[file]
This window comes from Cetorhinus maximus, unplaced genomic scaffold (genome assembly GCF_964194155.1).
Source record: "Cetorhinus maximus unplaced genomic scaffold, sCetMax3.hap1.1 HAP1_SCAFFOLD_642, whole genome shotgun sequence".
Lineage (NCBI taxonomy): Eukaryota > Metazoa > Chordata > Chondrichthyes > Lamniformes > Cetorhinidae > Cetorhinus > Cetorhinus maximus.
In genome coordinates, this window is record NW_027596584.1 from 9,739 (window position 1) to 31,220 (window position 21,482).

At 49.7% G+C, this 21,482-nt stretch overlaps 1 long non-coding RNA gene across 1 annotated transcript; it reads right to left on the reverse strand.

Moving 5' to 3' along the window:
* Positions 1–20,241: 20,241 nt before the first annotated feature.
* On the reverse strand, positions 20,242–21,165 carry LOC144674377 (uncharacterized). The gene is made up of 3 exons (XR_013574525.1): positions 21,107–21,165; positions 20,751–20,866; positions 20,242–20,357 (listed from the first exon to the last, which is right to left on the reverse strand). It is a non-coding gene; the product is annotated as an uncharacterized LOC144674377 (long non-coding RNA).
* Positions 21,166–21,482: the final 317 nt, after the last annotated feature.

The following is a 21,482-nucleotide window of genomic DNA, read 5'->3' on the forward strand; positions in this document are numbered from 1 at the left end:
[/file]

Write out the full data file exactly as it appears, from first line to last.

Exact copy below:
This window comes from Cetorhinus maximus, unplaced genomic scaffold (genome assembly GCF_964194155.1).
Source record: "Cetorhinus maximus unplaced genomic scaffold, sCetMax3.hap1.1 HAP1_SCAFFOLD_642, whole genome shotgun sequence".
Lineage (NCBI taxonomy): Eukaryota > Metazoa > Chordata > Chondrichthyes > Lamniformes > Cetorhinidae > Cetorhinus > Cetorhinus maximus.
In genome coordinates, this window is record NW_027596584.1 from 9,739 (window position 1) to 31,220 (window position 21,482).

At 49.7% G+C, this 21,482-nt stretch overlaps 1 long non-coding RNA gene across 1 annotated transcript; it reads right to left on the reverse strand.

Moving 5' to 3' along the window:
* Positions 1–20,241: 20,241 nt before the first annotated feature.
* On the reverse strand, positions 20,242–21,165 carry LOC144674377 (uncharacterized). The gene is made up of 3 exons (XR_013574525.1): positions 21,107–21,165; positions 20,751–20,866; positions 20,242–20,357 (listed from the first exon to the last, which is right to left on the reverse strand). It is a non-coding gene; the product is annotated as an uncharacterized LOC144674377 (long non-coding RNA).
* Positions 21,166–21,482: the final 317 nt, after the last annotated feature.

The following is a 21,482-nucleotide window of genomic DNA, read 5'->3' on the forward strand; positions in this document are numbered from 1 at the left end: